“The United States needs to lower the threshold for dialogue and the North must show its will to give up nuclear arms,” Moon told Vice Premier Liu Yandong of China. “That is why it is important for the United States and the North to sit down as soon as possible.”
It was not clear what Moon refers to as the U.S. precondition for talks with the North. Liu came to Korea as a special envoy of Chinese President Xi Jinping for the closing ceremony of the Winter Olympics. According to the Blue House, Moon asked for China’s continuous cooperation to arrange North Korea-U.S. talks.
The North Korean delegation continued their meetings with South Korean officials on Monday. Chung hosted the luncheon for the delegation and Lee Do-hoon, the Foreign Ministry’s special representative for Korean Peninsula peace and security affairs, attended. Lee is the Moon administration’s top nuclear envoy and chief negotiator for the six-party talks.
Nam Kwan-pyo, second deputy director of the National Security Office, and Unification Vice Minister Chun Hae-sung also attended, along with Ri Son-gwon chairman of the Committee of the Peaceful Reunification, a cabinet-level agency dealing with South-North relations.
The two sides discussed maintaining peace on the peninsula after the Olympics, according to the Blue House. They also agreed to cooperate to seek balanced advancement of inter-Korean relations and cooperation with the international community, it said.
It was not clear if Choe Kang-il, deputy director general for U.S. affairs at the North’s foreign ministry, attended the luncheon. Choe did attend the meeting with Moon on Sunday, while Seoul had no counterpart for him. At the time, Moon was only accompanied by Chung and Suh Hoon, director of the National Intelligence Service.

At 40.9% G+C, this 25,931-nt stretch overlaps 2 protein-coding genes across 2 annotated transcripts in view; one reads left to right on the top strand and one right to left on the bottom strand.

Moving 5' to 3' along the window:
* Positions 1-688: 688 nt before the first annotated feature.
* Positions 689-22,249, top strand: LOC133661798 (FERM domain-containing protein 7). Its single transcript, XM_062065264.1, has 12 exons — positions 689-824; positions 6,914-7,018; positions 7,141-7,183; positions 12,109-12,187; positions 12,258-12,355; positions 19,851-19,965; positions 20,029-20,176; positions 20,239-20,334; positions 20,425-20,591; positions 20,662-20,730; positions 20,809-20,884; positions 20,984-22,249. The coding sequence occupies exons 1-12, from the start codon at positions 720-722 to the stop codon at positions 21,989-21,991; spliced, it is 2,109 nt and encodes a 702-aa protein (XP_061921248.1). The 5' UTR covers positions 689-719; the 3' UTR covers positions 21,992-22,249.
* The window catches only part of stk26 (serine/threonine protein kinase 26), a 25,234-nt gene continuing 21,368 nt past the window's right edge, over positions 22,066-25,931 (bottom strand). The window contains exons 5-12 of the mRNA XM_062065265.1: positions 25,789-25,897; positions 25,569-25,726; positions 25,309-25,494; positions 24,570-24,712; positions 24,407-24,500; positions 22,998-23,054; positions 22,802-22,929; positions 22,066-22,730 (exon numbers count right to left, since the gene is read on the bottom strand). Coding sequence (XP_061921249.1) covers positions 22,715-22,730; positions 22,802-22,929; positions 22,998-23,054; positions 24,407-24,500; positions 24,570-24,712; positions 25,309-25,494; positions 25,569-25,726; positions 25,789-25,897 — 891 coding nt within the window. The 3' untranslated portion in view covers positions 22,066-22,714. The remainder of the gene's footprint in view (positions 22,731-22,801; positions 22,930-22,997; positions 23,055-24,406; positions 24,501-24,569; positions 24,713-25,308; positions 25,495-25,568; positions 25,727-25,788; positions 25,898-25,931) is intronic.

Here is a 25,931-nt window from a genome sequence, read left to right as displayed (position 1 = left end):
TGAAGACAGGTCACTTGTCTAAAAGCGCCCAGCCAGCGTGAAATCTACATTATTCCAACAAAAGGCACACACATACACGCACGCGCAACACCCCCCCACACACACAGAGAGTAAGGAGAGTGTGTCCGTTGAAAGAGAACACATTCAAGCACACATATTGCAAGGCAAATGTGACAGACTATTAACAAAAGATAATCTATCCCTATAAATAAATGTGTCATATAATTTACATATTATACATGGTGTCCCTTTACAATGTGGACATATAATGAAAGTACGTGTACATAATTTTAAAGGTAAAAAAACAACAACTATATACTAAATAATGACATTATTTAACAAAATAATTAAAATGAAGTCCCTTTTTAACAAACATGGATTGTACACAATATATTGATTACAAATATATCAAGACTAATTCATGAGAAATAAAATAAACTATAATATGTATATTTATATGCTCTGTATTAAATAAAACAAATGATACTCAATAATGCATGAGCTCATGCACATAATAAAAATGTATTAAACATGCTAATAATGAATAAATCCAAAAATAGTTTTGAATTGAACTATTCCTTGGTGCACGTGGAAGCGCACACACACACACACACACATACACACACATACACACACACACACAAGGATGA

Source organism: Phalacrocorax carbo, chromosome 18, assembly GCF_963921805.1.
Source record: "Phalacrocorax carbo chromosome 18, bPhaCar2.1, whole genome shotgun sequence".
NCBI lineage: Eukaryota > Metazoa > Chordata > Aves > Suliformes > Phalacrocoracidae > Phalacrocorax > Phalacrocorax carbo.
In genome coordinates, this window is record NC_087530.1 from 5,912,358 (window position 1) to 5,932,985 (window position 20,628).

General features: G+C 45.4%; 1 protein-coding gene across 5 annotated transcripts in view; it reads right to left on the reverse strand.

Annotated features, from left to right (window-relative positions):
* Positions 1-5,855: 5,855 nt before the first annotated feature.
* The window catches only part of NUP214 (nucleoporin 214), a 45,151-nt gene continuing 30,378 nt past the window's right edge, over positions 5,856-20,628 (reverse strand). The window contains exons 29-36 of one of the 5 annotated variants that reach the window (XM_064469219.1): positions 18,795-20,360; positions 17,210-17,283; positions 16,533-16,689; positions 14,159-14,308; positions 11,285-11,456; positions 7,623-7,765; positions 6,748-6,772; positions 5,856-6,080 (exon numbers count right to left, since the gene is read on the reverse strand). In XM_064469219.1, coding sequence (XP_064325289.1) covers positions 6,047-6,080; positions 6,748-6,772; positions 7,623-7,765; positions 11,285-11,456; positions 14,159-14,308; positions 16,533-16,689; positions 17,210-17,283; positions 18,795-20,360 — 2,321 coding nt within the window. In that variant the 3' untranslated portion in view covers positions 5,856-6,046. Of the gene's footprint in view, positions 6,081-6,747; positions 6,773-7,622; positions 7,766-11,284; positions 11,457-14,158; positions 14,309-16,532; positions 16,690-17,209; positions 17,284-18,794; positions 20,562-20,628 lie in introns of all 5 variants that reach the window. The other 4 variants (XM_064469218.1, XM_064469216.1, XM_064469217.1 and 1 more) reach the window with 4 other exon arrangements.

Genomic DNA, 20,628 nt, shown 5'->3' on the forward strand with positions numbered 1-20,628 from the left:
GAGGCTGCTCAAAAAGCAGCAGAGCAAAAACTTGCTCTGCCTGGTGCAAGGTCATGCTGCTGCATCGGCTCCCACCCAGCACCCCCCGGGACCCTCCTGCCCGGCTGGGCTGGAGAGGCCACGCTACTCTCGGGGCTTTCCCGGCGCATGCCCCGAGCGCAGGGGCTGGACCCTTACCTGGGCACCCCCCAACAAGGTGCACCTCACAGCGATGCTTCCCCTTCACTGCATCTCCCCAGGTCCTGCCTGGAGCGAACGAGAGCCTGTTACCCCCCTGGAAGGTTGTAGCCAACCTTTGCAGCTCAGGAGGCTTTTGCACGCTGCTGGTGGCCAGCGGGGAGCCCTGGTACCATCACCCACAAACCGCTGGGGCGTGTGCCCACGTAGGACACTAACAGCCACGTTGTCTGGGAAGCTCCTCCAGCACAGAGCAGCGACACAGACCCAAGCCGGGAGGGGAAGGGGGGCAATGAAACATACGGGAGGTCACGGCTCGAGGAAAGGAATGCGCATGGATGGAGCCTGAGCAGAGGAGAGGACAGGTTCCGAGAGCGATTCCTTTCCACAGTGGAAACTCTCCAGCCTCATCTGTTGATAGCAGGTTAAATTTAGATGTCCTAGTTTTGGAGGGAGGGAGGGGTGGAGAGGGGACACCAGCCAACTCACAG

Choe is a veteran diplomat who participated in nuclear negotiations since the 1994 talks between Pyongyang and Washington in Geneva. Because Allison Hooker, the White House National Security Council’s Korea director, accompanied the U.S. delegation for the closing ceremony, speculation was high that they would have contact.
The U.S. Embassy in Seoul, however, told local media on Monday that the delegation had no interactions with the North Koreans during its visit.
The United States urged the North to make clear that any talks will address denuclearization. “We will see if Pyongyang’s message today, that it is willing to hold talks, represents the first steps along the path to denuclearization,” White House Press Secretary Sarah Sanders said in a statement. “In the meantime, the United States and the world must continue to make clear that North Korea’s nuclear and missile programs are a dead end.”
Sanders, who visited the South to attend the closing ceremony of the Olympics, also said the Trump administration is “committed to achieving the complete, verifiable and irreversible denuclearization of the Korean Peninsula,” and there is a broad agreement among Washington, Seoul and the international community that “denuclearization must be the result of any dialogue with North Korea.”
BY SER MYO-JA [firstname.lastname@example.org]